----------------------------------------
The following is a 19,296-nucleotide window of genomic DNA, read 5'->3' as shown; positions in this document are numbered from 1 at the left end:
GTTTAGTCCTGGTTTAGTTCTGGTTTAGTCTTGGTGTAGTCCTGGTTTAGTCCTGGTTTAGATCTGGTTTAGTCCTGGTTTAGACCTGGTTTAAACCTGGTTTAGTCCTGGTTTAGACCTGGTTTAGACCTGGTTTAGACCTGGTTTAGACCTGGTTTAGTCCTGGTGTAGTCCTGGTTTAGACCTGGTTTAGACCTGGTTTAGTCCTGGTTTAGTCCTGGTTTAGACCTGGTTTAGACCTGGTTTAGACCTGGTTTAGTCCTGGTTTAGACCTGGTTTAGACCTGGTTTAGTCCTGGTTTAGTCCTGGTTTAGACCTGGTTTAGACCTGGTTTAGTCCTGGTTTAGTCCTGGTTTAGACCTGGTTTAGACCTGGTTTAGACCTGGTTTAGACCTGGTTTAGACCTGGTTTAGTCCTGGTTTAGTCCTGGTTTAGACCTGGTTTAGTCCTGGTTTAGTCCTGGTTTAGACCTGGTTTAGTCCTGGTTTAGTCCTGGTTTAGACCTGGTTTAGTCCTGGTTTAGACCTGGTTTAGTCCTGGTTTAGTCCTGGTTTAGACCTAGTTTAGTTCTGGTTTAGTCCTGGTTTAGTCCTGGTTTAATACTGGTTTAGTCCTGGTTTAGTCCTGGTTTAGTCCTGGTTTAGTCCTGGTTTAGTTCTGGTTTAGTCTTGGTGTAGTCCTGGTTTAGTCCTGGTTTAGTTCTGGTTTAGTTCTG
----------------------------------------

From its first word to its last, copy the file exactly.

The following is a 19,296-nucleotide window of genomic DNA, read 5'->3' as shown; positions in this document are numbered from 1 at the left end:
GTTTAGTCCTGGTTTAGTTCTGGTTTAGTCTTGGTGTAGTCCTGGTTTAGTCCTGGTTTAGATCTGGTTTAGTCCTGGTTTAGACCTGGTTTAAACCTGGTTTAGTCCTGGTTTAGACCTGGTTTAGACCTGGTTTAGACCTGGTTTAGACCTGGTTTAGTCCTGGTGTAGTCCTGGTTTAGACCTGGTTTAGACCTGGTTTAGTCCTGGTTTAGTCCTGGTTTAGACCTGGTTTAGACCTGGTTTAGACCTGGTTTAGTCCTGGTTTAGACCTGGTTTAGACCTGGTTTAGTCCTGGTTTAGTCCTGGTTTAGACCTGGTTTAGACCTGGTTTAGTCCTGGTTTAGTCCTGGTTTAGACCTGGTTTAGACCTGGTTTAGACCTGGTTTAGACCTGGTTTAGACCTGGTTTAGTCCTGGTTTAGTCCTGGTTTAGACCTGGTTTAGTCCTGGTTTAGTCCTGGTTTAGACCTGGTTTAGTCCTGGTTTAGTCCTGGTTTAGACCTGGTTTAGTCCTGGTTTAGACCTGGTTTAGTCCTGGTTTAGTCCTGGTTTAGACCTAGTTTAGTTCTGGTTTAGTCCTGGTTTAGTCCTGGTTTAATACTGGTTTAGTCCTGGTTTAGTCCTGGTTTAGTCCTGGTTTAGTCCTGGTTTAGTTCTGGTTTAGTCTTGGTGTAGTCCTGGTTTAGTCCTGGTTTAGTTCTGGTTTAGTTCTG